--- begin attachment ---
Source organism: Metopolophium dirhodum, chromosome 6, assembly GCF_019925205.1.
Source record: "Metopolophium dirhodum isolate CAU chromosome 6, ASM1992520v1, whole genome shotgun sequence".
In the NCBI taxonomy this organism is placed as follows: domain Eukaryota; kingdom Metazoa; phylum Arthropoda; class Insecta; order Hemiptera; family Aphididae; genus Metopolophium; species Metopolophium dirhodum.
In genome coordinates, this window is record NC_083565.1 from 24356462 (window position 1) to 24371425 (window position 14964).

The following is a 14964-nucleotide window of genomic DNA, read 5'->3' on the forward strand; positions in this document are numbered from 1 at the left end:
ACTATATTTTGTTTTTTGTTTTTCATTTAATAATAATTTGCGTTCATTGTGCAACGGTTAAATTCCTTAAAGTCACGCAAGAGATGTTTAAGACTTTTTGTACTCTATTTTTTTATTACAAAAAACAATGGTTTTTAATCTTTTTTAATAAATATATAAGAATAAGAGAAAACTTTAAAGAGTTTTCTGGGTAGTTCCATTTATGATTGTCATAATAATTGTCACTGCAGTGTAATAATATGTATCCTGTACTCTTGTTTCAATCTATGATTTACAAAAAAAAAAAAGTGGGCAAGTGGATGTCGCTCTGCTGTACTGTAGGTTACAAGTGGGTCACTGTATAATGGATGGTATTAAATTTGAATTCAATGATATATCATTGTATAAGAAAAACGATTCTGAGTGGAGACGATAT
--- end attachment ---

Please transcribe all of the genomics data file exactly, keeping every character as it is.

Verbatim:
Source organism: Metopolophium dirhodum, chromosome 6, assembly GCF_019925205.1.
Source record: "Metopolophium dirhodum isolate CAU chromosome 6, ASM1992520v1, whole genome shotgun sequence".
In the NCBI taxonomy this organism is placed as follows: domain Eukaryota; kingdom Metazoa; phylum Arthropoda; class Insecta; order Hemiptera; family Aphididae; genus Metopolophium; species Metopolophium dirhodum.
In genome coordinates, this window is record NC_083565.1 from 24356462 (window position 1) to 24371425 (window position 14964).

The following is a 14964-nucleotide window of genomic DNA, read 5'->3' on the forward strand; positions in this document are numbered from 1 at the left end:
ACTATATTTTGTTTTTTGTTTTTCATTTAATAATAATTTGCGTTCATTGTGCAACGGTTAAATTCCTTAAAGTCACGCAAGAGATGTTTAAGACTTTTTGTACTCTATTTTTTTATTACAAAAAACAATGGTTTTTAATCTTTTTTAATAAATATATAAGAATAAGAGAAAACTTTAAAGAGTTTTCTGGGTAGTTCCATTTATGATTGTCATAATAATTGTCACTGCAGTGTAATAATATGTATCCTGTACTCTTGTTTCAATCTATGATTTACAAAAAAAAAAAAGTGGGCAAGTGGATGTCGCTCTGCTGTACTGTAGGTTACAAGTGGGTCACTGTATAATGGATGGTATTAAATTTGAATTCAATGATATATCATTGTATAAGAAAAACGATTCTGAGTGGAGACGATAT